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Infectious Diseases in Obstetrics and Gynecology
Volume 2012 (2012), Article ID 859071, 8 pages
Research Article

Epidemiologic Features of Vulvovaginal Candidiasis among Reproductive-Age Women in India

1Centre for Global Mental Health, London School of Hygiene and Tropical Medicine, Keppel Street, London WC1 7HT, UK
2Division of Epidemiology, University of California, Berkeley, CA 94720, USA
3Division of Infectious Diseases and Program in Global Health, University of California, Los Angeles, CA 90035, USA
4Department of Health Promotion and Disease Prevention, Florida International University, Miami, FL 33199, USA
5Public Health Research Institute of India, Mysore 570020, Karnataka, India
6Department of Epidemiology, Florida International University, Miami, FL 33199, USA

Received 20 June 2012; Revised 30 August 2012; Accepted 14 September 2012

Academic Editor: Charlene Dezzutti

Copyright © 2012 Sujit D. Rathod et al. This is an open access article distributed under the Creative Commons Attribution License, which permits unrestricted use, distribution, and reproduction in any medium, provided the original work is properly cited.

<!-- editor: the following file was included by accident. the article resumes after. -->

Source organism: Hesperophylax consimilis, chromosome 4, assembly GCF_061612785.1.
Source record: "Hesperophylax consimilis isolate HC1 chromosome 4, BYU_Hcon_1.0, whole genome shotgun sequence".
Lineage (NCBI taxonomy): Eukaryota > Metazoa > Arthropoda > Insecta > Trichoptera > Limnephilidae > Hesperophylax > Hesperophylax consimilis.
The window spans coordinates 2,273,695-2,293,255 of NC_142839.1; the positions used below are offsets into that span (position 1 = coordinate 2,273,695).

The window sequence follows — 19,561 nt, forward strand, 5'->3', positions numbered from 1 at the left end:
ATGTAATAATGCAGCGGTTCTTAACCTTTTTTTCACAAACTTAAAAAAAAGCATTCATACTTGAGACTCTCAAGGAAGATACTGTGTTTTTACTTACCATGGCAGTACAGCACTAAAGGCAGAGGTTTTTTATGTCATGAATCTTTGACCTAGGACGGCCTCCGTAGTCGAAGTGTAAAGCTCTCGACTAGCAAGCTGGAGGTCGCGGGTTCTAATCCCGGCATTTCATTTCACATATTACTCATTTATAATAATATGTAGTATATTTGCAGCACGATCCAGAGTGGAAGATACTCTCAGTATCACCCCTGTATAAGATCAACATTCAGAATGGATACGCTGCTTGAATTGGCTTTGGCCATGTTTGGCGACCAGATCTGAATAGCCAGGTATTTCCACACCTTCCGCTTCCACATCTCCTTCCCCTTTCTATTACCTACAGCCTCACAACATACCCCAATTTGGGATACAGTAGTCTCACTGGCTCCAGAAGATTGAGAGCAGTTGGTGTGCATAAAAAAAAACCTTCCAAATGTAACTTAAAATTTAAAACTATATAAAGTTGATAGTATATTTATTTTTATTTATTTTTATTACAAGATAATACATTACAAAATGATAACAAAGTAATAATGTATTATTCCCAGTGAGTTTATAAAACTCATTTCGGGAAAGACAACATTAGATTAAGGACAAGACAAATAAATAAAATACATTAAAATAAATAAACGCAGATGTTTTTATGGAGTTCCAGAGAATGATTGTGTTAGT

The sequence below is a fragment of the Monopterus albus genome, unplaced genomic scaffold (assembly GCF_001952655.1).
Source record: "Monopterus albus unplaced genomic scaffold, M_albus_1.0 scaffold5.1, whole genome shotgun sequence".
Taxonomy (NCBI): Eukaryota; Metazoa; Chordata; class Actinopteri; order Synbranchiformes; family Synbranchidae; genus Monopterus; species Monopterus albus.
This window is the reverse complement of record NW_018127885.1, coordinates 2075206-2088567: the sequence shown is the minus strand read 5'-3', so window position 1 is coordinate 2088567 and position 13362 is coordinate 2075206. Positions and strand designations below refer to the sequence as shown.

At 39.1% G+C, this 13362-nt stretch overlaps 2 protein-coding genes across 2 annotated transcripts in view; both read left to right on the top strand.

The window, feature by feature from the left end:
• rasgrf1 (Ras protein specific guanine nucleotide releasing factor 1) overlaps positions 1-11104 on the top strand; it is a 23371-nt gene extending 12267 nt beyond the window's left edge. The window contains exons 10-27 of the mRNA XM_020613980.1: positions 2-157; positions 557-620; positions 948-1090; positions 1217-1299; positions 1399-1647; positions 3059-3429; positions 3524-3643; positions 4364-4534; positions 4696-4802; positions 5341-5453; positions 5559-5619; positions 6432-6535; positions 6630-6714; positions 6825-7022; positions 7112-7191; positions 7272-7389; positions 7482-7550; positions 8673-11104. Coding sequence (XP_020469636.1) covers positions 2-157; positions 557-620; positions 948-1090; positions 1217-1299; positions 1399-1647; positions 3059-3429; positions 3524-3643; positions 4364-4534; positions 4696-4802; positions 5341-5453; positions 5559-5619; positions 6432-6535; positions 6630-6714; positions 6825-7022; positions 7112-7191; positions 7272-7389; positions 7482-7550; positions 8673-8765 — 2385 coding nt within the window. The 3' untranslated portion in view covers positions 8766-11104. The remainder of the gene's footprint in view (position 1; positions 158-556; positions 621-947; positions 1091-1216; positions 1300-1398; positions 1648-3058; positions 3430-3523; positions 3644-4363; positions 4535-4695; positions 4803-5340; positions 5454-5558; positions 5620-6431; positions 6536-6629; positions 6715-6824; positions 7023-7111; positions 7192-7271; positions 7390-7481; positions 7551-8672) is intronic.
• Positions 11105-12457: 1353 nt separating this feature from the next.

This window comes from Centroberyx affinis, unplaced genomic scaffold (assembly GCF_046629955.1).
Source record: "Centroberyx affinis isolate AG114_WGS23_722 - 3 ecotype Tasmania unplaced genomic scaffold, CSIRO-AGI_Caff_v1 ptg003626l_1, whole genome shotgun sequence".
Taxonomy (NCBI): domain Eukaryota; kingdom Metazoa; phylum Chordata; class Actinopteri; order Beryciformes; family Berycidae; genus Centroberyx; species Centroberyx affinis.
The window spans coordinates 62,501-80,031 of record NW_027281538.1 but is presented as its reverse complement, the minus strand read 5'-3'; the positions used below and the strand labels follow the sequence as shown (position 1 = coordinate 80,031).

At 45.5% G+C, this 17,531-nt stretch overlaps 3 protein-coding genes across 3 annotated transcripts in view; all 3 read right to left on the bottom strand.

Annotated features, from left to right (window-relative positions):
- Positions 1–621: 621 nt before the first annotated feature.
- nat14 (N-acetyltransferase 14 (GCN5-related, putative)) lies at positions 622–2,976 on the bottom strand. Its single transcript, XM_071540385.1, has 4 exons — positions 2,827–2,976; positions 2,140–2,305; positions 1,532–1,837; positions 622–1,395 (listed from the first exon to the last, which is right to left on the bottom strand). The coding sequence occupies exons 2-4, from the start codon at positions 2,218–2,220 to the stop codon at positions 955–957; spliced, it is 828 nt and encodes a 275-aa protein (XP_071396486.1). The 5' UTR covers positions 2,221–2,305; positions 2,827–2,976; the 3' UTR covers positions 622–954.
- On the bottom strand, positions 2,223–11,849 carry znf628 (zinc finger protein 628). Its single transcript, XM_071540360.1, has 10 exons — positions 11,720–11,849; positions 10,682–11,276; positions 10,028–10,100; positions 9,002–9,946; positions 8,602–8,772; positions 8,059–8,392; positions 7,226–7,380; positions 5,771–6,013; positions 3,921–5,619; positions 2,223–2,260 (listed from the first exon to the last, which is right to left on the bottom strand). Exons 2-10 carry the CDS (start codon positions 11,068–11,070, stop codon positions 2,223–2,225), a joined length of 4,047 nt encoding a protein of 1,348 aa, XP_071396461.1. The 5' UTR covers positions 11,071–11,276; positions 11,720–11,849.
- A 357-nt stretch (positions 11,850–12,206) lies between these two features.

Background. Vulvovaginal candidiasis is characterized by curd-like vaginal discharge and itching, and is associated with considerable health and economic costs. Materials and Methods. We examined the incidence, prevalence, and risk factors for vulvovaginal candidiasis among a cohort of 898 women in south India. Participants completed three study visits over six months, comprised of a structured interview and a pelvic examination. Results. The positive predictive values for diagnosis of vulvovaginal candidiasis using individual signs or symptoms were low (<19%). We did not find strong evidence for associations between sociodemographic characteristics and the prevalence of vulvovaginal candidiasis. Women clinically diagnosed with bacterial vaginosis had a higher prevalence of vulvovaginal candidiasis (Prevalence 12%, 95% CI 8.2, 15.8) compared to women assessed to be negative for bacterial vaginosis (Prevalence 6.5%, 95% 5.3, 7.6); however, differences in the prevalence of vulvovaginal candidiasis were not observed by the presence or absence of laboratory-confirmed bacterial vaginosis. Conclusions. For correct diagnosis of vulvovaginal candidiasis, laboratory confirmation of infection with Candida is necessary as well as assessment of whether the discharge has been caused by bacterial vaginosis. Studies are needed of women infected with Candida yeast species to determine the risk factors for yeast’s overgrowth.